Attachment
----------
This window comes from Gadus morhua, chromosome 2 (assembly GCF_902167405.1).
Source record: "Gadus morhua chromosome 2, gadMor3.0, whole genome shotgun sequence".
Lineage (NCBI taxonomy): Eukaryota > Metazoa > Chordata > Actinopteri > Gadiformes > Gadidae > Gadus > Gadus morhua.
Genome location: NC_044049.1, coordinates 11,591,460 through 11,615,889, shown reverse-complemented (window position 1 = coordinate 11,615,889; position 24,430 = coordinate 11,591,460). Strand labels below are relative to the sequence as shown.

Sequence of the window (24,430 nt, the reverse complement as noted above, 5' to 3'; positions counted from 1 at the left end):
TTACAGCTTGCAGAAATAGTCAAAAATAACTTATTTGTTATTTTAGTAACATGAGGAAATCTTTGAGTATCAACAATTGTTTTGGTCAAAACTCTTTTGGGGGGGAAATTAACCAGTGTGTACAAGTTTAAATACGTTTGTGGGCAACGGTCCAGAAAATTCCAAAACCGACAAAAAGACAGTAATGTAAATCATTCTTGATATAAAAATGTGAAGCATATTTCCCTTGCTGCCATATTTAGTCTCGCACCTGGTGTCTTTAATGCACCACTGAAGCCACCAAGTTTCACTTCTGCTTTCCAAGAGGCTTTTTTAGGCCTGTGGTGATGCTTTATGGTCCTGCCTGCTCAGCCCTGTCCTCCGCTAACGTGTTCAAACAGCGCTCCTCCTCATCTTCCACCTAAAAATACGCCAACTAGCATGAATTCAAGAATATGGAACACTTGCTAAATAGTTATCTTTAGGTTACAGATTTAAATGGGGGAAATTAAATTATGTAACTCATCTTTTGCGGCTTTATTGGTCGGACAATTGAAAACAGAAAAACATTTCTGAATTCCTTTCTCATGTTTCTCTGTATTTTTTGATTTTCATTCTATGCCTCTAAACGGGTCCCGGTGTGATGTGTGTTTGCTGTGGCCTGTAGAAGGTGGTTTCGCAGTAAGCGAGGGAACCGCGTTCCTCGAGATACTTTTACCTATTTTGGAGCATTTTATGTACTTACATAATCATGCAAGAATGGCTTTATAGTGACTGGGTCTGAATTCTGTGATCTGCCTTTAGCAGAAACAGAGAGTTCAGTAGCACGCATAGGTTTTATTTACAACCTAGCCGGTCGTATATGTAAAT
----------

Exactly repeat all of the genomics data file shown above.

This window comes from Gadus morhua, chromosome 2 (assembly GCF_902167405.1).
Source record: "Gadus morhua chromosome 2, gadMor3.0, whole genome shotgun sequence".
Lineage (NCBI taxonomy): Eukaryota > Metazoa > Chordata > Actinopteri > Gadiformes > Gadidae > Gadus > Gadus morhua.
Genome location: NC_044049.1, coordinates 11,591,460 through 11,615,889, shown reverse-complemented (window position 1 = coordinate 11,615,889; position 24,430 = coordinate 11,591,460). Strand labels below are relative to the sequence as shown.

Sequence of the window (24,430 nt, the reverse complement as noted above, 5' to 3'; positions counted from 1 at the left end):
TTACAGCTTGCAGAAATAGTCAAAAATAACTTATTTGTTATTTTAGTAACATGAGGAAATCTTTGAGTATCAACAATTGTTTTGGTCAAAACTCTTTTGGGGGGGAAATTAACCAGTGTGTACAAGTTTAAATACGTTTGTGGGCAACGGTCCAGAAAATTCCAAAACCGACAAAAAGACAGTAATGTAAATCATTCTTGATATAAAAATGTGAAGCATATTTCCCTTGCTGCCATATTTAGTCTCGCACCTGGTGTCTTTAATGCACCACTGAAGCCACCAAGTTTCACTTCTGCTTTCCAAGAGGCTTTTTTAGGCCTGTGGTGATGCTTTATGGTCCTGCCTGCTCAGCCCTGTCCTCCGCTAACGTGTTCAAACAGCGCTCCTCCTCATCTTCCACCTAAAAATACGCCAACTAGCATGAATTCAAGAATATGGAACACTTGCTAAATAGTTATCTTTAGGTTACAGATTTAAATGGGGGAAATTAAATTATGTAACTCATCTTTTGCGGCTTTATTGGTCGGACAATTGAAAACAGAAAAACATTTCTGAATTCCTTTCTCATGTTTCTCTGTATTTTTTGATTTTCATTCTATGCCTCTAAACGGGTCCCGGTGTGATGTGTGTTTGCTGTGGCCTGTAGAAGGTGGTTTCGCAGTAAGCGAGGGAACCGCGTTCCTCGAGATACTTTTACCTATTTTGGAGCATTTTATGTACTTACATAATCATGCAAGAATGGCTTTATAGTGACTGGGTCTGAATTCTGTGATCTGCCTTTAGCAGAAACAGAGAGTTCAGTAGCACGCATAGGTTTTATTTACAACCTAGCCGGTCGTATATGTAAAT